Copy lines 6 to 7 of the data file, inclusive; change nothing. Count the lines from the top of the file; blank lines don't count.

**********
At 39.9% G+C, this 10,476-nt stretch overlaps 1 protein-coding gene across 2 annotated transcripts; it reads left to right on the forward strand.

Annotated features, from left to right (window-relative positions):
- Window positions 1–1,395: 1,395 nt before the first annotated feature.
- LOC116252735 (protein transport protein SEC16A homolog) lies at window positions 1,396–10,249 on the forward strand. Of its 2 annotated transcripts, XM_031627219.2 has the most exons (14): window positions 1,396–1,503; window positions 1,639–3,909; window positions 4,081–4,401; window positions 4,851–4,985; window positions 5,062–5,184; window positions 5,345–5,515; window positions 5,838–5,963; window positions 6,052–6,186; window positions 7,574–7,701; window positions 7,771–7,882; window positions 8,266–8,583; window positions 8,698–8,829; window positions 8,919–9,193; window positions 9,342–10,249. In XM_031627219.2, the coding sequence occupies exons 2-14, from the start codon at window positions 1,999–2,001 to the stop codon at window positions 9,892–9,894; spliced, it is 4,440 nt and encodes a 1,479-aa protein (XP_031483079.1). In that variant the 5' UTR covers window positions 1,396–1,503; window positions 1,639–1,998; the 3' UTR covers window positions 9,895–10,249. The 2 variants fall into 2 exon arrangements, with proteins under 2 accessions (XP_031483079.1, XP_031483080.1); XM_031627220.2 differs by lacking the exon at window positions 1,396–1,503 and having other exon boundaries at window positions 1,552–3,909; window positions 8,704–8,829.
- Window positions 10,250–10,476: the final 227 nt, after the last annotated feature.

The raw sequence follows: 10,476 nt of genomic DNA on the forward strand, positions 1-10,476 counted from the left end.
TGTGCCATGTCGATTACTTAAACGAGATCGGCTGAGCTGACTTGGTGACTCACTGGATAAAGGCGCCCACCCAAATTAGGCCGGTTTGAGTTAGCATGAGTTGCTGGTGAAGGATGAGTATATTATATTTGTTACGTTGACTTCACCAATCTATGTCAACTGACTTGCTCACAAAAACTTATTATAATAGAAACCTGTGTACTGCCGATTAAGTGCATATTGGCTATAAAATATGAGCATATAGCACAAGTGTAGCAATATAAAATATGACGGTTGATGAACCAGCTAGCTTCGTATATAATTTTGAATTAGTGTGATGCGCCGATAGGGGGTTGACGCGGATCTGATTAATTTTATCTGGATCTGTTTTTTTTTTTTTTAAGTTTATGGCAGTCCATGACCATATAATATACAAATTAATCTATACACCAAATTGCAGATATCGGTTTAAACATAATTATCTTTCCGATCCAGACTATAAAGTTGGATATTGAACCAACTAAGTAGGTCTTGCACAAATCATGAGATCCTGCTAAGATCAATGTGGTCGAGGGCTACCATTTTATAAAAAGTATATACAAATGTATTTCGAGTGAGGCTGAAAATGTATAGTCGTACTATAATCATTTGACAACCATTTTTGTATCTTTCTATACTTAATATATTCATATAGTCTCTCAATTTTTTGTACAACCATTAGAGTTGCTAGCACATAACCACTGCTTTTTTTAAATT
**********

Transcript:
The raw sequence follows: 10,476 nt of genomic DNA on the forward strand, positions 1-10,476 counted from the left end.
TGTGCCATGTCGATTACTTAAACGAGATCGGCTGAGCTGACTTGGTGACTCACTGGATAAAGGCGCCCACCCAAATTAGGCCGGTTTGAGTTAGCATGAGTTGCTGGTGAAGGATGAGTATATTATATTTGTTACGTTGACTTCACCAATCTATGTCAACTGACTTGCTCACAAAAACTTATTATAATAGAAACCTGTGTACTGCCGATTAAGTGCATATTGGCTATAAAATATGAGCATATAGCACAAGTGTAGCAATATAAAATATGACGGTTGATGAACCAGCTAGCTTCGTATATAATTTTGAATTAGTGTGATGCGCCGATAGGGGGTTGACGCGGATCTGATTAATTTTATCTGGATCTGTTTTTTTTTTTTTTAAGTTTATGGCAGTCCATGACCATATAATATACAAATTAATCTATACACCAAATTGCAGATATCGGTTTAAACATAATTATCTTTCCGATCCAGACTATAAAGTTGGATATTGAACCAACTAAGTAGGTCTTGCACAAATCATGAGATCCTGCTAAGATCAATGTGGTCGAGGGCTACCATTTTATAAAAAGTATATACAAATGTATTTCGAGTGAGGCTGAAAATGTATAGTCGTACTATAATCATTTGACAACCATTTTTGTATCTTTCTATACTTAATATATTCATATAGTCTCTCAATTTTTTGTACAACCATTAGAGTTGCTAGCACATAACCACTGCTTTTTTTAAATT